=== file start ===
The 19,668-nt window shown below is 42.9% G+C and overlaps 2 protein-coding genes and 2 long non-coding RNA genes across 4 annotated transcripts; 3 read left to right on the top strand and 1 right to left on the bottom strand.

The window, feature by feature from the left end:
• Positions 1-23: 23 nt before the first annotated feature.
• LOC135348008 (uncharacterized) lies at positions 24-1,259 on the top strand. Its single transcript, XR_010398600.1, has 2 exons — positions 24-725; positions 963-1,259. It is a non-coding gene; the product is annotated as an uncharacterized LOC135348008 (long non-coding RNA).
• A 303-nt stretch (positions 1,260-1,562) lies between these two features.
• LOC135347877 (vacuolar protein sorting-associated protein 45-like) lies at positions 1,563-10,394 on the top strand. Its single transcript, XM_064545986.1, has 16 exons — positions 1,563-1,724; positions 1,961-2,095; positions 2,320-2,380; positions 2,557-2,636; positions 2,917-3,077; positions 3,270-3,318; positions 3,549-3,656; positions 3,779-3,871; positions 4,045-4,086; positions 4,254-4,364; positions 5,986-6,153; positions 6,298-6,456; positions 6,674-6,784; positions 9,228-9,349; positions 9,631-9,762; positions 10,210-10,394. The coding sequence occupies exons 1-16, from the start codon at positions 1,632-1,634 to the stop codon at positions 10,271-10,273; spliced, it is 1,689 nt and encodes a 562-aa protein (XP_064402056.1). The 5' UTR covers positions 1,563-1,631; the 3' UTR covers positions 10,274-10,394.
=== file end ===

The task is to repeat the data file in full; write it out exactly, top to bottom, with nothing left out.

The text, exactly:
The 19,668-nt window shown below is 42.9% G+C and overlaps 2 protein-coding genes and 2 long non-coding RNA genes across 4 annotated transcripts; 3 read left to right on the top strand and 1 right to left on the bottom strand.

The window, feature by feature from the left end:
• Positions 1-23: 23 nt before the first annotated feature.
• LOC135348008 (uncharacterized) lies at positions 24-1,259 on the top strand. Its single transcript, XR_010398600.1, has 2 exons — positions 24-725; positions 963-1,259. It is a non-coding gene; the product is annotated as an uncharacterized LOC135348008 (long non-coding RNA).
• A 303-nt stretch (positions 1,260-1,562) lies between these two features.
• LOC135347877 (vacuolar protein sorting-associated protein 45-like) lies at positions 1,563-10,394 on the top strand. Its single transcript, XM_064545986.1, has 16 exons — positions 1,563-1,724; positions 1,961-2,095; positions 2,320-2,380; positions 2,557-2,636; positions 2,917-3,077; positions 3,270-3,318; positions 3,549-3,656; positions 3,779-3,871; positions 4,045-4,086; positions 4,254-4,364; positions 5,986-6,153; positions 6,298-6,456; positions 6,674-6,784; positions 9,228-9,349; positions 9,631-9,762; positions 10,210-10,394. The coding sequence occupies exons 1-16, from the start codon at positions 1,632-1,634 to the stop codon at positions 10,271-10,273; spliced, it is 1,689 nt and encodes a 562-aa protein (XP_064402056.1). The 5' UTR covers positions 1,563-1,631; the 3' UTR covers positions 10,274-10,394.